Examples 1 and 3 illustrate the preparation of styrenated DPA using an acid clay catalyst but no base modifier.
Examples 2 and 4 illustrate the preparation of styrenated DPA using an acid clay catalyst with a base modifier. Examples 2 and 4 illustrate but do not limit the practice of the present invention.
A mixture of diphenylamine (75 g., 0.44 m.) and 4.6 g. Bentolite L (catalyst grade) clay catalyst (6 wt. % based on diphenylamine) was heated to 220° C. followed by the addition of styrene (92.3 g., 0.88 m.) over 2.0 hours. The reaction mixture was heated at 220° C. for 1.0 hour more, followed by removal of the clay catalyst by hot filtration. 49.1 wt. % of 4,4'-distyryl-diphenylamine was found.
A mixture of diphenylamine (75 g., 0.44 m.) 46 g. Bentolite L (catalyst grade) clay catalyst and 0.25 wt. % Triton B (based on diphenylamine) was heated to 220° C. followed by the addition of styrene (92.3 g., 0.88 m.) over 2.0 hours. The reaction mixture was heated at 220° C. for 1.0 hour more, followed by removal of the clay catalyst by hot filtration. 69.8 wt. % 4,4'-distyryl-diphenylamine was found.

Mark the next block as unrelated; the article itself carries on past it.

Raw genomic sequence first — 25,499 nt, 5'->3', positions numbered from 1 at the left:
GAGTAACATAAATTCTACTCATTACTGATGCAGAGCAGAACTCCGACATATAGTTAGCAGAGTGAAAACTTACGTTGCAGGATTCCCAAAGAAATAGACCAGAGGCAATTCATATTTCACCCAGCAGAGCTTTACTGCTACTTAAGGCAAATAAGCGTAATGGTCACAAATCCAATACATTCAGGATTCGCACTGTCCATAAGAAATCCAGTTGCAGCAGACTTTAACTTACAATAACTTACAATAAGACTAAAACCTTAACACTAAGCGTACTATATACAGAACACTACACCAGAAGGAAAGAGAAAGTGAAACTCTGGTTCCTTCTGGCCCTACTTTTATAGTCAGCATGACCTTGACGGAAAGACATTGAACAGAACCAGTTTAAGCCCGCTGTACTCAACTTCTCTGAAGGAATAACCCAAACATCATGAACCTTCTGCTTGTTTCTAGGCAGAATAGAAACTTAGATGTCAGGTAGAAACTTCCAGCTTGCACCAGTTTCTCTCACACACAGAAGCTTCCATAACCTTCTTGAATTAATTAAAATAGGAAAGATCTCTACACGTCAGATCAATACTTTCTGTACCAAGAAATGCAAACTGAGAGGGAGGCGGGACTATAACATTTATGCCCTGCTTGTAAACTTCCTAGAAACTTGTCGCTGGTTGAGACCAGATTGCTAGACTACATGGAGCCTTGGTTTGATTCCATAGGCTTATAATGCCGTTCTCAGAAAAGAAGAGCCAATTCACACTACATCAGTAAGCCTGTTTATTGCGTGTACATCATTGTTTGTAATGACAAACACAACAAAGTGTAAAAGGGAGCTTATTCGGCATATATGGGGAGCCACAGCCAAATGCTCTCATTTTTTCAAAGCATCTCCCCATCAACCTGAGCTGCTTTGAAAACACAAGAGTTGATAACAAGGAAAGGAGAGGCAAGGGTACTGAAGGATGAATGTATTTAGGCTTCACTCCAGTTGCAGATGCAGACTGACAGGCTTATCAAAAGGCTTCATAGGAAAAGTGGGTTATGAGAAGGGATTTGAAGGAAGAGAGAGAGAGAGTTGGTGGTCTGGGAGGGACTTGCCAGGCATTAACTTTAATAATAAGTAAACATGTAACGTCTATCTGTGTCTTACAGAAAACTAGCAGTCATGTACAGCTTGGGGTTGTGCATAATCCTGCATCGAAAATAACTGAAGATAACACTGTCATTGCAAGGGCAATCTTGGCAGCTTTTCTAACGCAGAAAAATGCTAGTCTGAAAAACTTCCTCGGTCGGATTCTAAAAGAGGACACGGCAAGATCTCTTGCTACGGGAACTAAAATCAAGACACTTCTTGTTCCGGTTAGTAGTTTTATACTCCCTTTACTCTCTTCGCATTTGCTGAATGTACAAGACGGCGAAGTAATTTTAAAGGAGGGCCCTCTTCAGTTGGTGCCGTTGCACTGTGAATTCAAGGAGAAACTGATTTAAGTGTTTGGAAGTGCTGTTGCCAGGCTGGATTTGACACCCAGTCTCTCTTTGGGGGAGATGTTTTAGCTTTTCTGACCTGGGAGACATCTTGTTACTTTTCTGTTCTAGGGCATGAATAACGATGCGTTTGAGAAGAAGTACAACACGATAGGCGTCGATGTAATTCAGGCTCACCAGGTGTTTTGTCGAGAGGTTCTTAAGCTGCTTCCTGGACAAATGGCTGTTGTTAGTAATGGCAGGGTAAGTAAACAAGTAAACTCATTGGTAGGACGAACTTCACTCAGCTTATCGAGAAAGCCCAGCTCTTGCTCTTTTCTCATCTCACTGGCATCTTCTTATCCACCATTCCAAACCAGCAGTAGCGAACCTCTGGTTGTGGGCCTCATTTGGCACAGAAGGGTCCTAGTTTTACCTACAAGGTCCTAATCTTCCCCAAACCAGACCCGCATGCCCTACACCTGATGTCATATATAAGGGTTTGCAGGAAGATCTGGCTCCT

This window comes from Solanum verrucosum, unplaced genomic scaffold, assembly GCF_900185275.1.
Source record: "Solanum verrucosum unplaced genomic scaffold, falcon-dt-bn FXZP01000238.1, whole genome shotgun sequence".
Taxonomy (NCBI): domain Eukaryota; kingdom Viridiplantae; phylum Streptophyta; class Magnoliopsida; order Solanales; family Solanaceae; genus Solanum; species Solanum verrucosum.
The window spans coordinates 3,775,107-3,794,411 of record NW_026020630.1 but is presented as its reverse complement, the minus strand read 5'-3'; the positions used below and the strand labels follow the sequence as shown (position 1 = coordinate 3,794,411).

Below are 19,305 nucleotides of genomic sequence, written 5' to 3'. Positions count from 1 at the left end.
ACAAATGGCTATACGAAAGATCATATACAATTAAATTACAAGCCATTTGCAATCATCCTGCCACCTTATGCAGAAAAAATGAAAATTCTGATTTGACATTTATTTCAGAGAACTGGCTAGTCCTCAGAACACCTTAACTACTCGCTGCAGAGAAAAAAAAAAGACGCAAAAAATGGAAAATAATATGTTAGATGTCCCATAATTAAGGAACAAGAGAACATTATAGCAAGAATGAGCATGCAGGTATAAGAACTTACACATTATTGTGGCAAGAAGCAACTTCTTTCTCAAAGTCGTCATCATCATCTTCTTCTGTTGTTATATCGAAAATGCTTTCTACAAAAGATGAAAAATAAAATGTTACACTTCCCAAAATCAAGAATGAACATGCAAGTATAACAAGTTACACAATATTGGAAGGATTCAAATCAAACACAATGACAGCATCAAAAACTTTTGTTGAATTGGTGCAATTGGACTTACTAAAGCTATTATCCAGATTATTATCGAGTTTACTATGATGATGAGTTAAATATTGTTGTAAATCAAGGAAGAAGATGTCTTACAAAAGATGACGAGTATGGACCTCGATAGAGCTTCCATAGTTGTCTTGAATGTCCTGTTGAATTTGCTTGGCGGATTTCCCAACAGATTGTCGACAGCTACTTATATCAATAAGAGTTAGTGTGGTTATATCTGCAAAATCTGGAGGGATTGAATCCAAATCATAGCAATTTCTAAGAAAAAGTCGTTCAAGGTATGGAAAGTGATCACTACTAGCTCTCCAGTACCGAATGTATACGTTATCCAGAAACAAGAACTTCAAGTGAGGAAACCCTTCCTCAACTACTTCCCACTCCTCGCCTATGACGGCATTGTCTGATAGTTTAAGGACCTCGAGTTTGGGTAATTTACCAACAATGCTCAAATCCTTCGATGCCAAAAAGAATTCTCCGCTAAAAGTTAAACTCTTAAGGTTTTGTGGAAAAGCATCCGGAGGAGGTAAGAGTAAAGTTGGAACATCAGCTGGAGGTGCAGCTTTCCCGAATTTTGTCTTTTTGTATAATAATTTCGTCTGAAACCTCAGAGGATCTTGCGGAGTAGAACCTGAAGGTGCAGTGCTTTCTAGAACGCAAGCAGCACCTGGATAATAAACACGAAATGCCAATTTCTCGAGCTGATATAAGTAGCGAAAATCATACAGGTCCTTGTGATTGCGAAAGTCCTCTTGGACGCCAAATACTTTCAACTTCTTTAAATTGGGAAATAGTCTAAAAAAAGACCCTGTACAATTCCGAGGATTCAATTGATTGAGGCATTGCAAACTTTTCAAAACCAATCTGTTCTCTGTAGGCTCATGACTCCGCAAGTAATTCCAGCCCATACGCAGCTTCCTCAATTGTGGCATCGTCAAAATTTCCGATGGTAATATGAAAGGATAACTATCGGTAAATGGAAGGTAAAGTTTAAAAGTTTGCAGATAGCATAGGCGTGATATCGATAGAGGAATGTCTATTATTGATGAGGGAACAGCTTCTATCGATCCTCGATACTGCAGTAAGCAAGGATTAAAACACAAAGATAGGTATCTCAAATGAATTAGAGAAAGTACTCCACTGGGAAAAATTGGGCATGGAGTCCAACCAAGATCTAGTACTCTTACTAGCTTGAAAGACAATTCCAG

A comparison of Examples 1 and 2 illustrates the tremendous improvement in selective yield through the use of a base modifier.
A mixture of diphenylamine (75 g., 0.44 m.) and 4.6 g. KSF clay catalyst (6 wt. % based on diphenylamine) was heated to 220° C. followed by the addition of styrene (92.3 g., 0.88 m.) over 2.0 hours. The reaction mixture was heated at 220° C. for 1.0 hour more, followed by removal of the clay catalyst by hot filtration. 24.1 wt. % 4,4'-distyryldiphenylamine was found.